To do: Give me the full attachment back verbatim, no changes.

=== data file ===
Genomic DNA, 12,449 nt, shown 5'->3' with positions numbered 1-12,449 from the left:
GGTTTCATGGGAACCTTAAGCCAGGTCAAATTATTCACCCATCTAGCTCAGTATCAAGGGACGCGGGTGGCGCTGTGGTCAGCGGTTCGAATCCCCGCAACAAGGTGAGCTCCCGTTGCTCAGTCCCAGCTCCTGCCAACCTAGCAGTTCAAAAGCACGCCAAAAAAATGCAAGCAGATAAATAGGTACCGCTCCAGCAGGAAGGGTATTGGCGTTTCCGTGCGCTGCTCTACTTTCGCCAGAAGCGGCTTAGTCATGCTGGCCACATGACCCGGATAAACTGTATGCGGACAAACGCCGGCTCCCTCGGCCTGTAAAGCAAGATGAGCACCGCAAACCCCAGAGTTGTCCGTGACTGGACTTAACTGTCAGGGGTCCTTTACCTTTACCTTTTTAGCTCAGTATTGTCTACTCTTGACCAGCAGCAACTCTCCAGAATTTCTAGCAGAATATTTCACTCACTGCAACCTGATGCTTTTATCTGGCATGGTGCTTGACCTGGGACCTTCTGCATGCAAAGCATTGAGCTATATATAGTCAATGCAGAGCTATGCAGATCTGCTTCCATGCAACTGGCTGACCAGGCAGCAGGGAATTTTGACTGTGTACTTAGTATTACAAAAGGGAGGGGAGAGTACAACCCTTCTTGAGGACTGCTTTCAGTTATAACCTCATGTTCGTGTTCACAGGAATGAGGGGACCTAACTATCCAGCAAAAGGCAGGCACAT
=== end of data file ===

Genomic DNA, 12,449 nt, shown 5'->3' with positions numbered 1-12,449 from the left:
GGTTTCATGGGAACCTTAAGCCAGGTCAAATTATTCACCCATCTAGCTCAGTATCAAGGGACGCGGGTGGCGCTGTGGTCAGCGGTTCGAATCCCCGCAACAAGGTGAGCTCCCGTTGCTCAGTCCCAGCTCCTGCCAACCTAGCAGTTCAAAAGCACGCCAAAAAAATGCAAGCAGATAAATAGGTACCGCTCCAGCAGGAAGGGTATTGGCGTTTCCGTGCGCTGCTCTACTTTCGCCAGAAGCGGCTTAGTCATGCTGGCCACATGACCCGGATAAACTGTATGCGGACAAACGCCGGCTCCCTCGGCCTGTAAAGCAAGATGAGCACCGCAAACCCCAGAGTTGTCCGTGACTGGACTTAACTGTCAGGGGTCCTTTACCTTTACCTTTTTAGCTCAGTATTGTCTACTCTTGACCAGCAGCAACTCTCCAGAATTTCTAGCAGAATATTTCACTCACTGCAACCTGATGCTTTTATCTGGCATGGTGCTTGACCTGGGACCTTCTGCATGCAAAGCATTGAGCTATATATAGTCAATGCAGAGCTATGCAGATCTGCTTCCATGCAACTGGCTGACCAGGCAGCAGGGAATTTTGACTGTGTACTTAGTATTACAAAAGGGAGGGGAGAGTACAACCCTTCTTGAGGACTGCTTTCAGTTATAACCTCATGTTCGTGTTCACAGGAATGAGGGGACCTAACTATCCAGCAAAAGGCAGGCACAT